Saturday, June 12, 2010

A Visual Deconstruction Of "The Dope Show"

And who doesn 't remember Marilyn Manson's  most androgynous era back when Mechanical Animals came out?

Yes, it was mind-boggling and it really brought back that ultra glam Bowie-esque vibe. The look in Mechanical Animals went quite well with the times due that we were almost at the end of the millenium, but it's no secret either that most of Marilyn Manson's albums have always had an apocalyptic feel, never to be taken literally though.

On this ocassion we make a visual analysis of the first single and video, "The Dope Show"; why? For many reasons, one of them because it was really fun to watch.

So let's start off with one of the first scenes in which Manson lands on 'Earth' as a white androgynous white alien, Omega which is captured and taken into a building that's kind of familiar. Now you might think that it was the Power Rangers, no, the truth is that this building is known as the Brandeis Bardin Institute located in Simi Valley, California. It´s now the Brandeis-Bardin Campus of American Jewish University, a Jewish retreat. It is known for its nondenominational summer programs for children, teens and young adults.

"The Dope Show´s" futuristic laboratory...

The House of the Book building at the Brandeis-Bardin Institute
They say that many inspiration for this video was taken from David Bowie's 1976 film named "The Man Who Fell To Earth", a British science fiction film directed by Nicolas Roeg, based on the 1963 novel of the same name by Walter Tevis, about an extraterrestrial who crash lands on Earth seeking a way to ship water to his planet, which is suffering from a severe drought.

As you can see in this scene Manson is taken studied to be studied, and you can clearly see his ambiguous fisonomy. This reminds us of another one of the scenes from the "The Man Who Fell To Earth".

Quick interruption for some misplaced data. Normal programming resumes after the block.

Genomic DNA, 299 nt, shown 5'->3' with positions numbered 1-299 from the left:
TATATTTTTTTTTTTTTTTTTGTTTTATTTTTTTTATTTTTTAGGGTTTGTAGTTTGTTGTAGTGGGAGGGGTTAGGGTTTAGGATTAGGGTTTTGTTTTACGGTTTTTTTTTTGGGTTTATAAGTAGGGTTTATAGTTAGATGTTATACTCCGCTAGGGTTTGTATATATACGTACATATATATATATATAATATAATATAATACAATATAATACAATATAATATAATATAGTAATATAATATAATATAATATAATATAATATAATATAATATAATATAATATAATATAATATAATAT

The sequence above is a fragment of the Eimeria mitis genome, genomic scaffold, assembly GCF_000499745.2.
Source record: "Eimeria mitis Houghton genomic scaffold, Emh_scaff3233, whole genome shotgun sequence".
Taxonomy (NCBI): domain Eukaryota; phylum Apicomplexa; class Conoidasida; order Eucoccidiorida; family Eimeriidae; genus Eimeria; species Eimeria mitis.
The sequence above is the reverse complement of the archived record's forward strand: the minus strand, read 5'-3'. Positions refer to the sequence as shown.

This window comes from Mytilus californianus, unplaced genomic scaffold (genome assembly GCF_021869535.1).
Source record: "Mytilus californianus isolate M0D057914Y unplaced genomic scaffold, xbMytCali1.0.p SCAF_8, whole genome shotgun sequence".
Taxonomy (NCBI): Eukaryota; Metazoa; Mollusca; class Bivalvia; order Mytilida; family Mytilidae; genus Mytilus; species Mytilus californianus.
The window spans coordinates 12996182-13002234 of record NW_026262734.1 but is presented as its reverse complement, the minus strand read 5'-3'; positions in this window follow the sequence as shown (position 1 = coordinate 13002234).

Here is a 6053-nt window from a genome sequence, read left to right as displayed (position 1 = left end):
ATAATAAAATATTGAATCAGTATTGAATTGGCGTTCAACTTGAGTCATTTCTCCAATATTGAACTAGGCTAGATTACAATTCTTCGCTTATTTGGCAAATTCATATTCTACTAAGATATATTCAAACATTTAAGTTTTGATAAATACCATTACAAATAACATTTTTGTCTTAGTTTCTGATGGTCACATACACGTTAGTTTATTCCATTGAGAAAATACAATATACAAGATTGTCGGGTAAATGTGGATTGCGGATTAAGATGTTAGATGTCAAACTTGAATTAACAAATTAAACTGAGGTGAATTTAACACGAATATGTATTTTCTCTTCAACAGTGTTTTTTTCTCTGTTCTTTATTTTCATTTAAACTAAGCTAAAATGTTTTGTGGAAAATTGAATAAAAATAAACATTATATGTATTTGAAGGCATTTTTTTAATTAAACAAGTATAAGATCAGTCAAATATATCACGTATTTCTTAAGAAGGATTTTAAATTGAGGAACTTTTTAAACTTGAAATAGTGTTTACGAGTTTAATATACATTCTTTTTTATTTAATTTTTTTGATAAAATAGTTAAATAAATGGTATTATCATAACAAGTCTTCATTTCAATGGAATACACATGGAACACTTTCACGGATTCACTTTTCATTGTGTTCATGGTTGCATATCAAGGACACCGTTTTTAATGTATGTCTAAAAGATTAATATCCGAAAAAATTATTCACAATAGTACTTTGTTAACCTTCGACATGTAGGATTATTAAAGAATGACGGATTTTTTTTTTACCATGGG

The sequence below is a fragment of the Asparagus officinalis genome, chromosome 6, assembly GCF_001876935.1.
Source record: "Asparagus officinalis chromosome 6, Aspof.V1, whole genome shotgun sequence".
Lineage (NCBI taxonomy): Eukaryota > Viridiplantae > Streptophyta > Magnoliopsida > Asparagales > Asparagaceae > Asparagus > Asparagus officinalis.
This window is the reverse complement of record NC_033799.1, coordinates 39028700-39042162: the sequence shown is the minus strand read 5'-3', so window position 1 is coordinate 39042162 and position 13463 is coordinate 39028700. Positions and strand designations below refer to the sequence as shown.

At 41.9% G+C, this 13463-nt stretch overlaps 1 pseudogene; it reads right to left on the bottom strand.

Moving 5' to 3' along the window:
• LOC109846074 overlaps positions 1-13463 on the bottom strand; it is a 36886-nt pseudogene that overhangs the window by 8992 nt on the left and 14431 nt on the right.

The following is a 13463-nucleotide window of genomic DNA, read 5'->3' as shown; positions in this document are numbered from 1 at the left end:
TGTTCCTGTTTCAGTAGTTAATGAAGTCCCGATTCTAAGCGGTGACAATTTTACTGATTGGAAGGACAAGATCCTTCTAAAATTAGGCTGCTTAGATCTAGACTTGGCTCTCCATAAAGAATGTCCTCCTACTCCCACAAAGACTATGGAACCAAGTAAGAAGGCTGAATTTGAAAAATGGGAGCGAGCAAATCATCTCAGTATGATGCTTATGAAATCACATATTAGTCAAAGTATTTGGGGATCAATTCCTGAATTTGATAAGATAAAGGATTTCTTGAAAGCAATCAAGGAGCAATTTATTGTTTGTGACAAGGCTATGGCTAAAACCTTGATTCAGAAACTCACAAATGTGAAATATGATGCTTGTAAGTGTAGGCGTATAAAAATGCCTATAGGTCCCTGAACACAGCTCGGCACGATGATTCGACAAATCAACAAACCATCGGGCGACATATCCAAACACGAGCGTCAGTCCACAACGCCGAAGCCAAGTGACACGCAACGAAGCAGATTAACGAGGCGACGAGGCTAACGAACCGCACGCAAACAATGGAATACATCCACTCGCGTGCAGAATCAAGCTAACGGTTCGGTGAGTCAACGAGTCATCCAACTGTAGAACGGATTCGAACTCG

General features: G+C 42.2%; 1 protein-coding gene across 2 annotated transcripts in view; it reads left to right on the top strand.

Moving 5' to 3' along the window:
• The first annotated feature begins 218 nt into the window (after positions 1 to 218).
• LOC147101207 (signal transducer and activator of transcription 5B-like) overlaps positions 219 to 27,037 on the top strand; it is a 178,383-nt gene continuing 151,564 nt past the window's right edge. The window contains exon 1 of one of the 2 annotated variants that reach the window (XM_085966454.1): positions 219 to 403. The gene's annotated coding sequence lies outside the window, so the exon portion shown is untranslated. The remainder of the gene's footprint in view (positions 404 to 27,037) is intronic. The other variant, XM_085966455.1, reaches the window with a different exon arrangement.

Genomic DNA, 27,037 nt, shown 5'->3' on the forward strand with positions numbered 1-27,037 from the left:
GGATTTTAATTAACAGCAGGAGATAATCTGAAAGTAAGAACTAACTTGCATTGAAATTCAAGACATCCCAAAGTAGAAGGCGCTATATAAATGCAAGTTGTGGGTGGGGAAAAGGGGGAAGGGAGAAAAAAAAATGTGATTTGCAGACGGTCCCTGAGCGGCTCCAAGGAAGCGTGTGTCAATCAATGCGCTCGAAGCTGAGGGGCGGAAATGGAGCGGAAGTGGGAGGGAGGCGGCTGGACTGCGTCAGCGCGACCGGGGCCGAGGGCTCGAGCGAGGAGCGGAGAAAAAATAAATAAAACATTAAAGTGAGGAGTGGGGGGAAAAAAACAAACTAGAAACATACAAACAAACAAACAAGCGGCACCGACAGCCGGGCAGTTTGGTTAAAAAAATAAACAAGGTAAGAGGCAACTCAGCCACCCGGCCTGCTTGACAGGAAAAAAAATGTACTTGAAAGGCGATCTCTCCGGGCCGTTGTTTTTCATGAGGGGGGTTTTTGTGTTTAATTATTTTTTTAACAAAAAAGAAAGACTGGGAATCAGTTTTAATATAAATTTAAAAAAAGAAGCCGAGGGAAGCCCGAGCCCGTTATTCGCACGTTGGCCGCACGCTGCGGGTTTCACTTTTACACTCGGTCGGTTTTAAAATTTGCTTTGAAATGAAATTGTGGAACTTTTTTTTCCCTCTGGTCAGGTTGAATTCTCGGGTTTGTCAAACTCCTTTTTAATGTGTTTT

MM taken in to be studied...

David Bowie as  Thomas Jerome Newton.

Another aspect that caught our attention was the use of these futuristic sculptures or devices around Manson's body, both of which are supposed to have a function. The first one is these series of red plugs which mimic wiring and circuits. The piece was actually known as "Overflowing Blood Machine" by Rebecca Horn, a German installation artist most famous for her body modifications such as Einhorn (Unicorn), a body-suit with a very large horn projecting vertically from the headpiece, and Pencil Mask, a mesh harness for the head with many pencils projecting out. In May-August, 2005 the Hayward Gallery in London held a Rebecca Horn retrospective.

"Overflowing Blood Machine" was a visual performance, orginally with a male strapped to a series of red tubes, simulating his circulation system and reducing him to nothing but a machine which keeps pumping blood. This is not the first time Manson has used this resource. In the cover art for "Antichrist Superstar" a similar series of tubes were tied to his genitals.

"Overflowing Blood Machine" , recreated for "The Dope Show", by Rebecca Horn.


The original suit by Rebecca Horn, Überströmer, New York 1993
Starting from the song title, "The Dope Show" mocks many of the aspects that make Hollywood so decadent. In the limo sequence where Omega is to be transformed into a rockstar he meets a producer briefly played by Billy Zane, who was worked with Manson several times. Part of the tabloid magazines he's holding resemble the National Enquirer and Spin. This last part could be about an incident which took place back in November 1998, where Spin editor Craig Marks was assaulted by Manson's bodyguards. Ironically, the video was shot in August of the same year...

Cameo by actor Billy Zane, showing parodies of the National Enquirer and Spin magazines.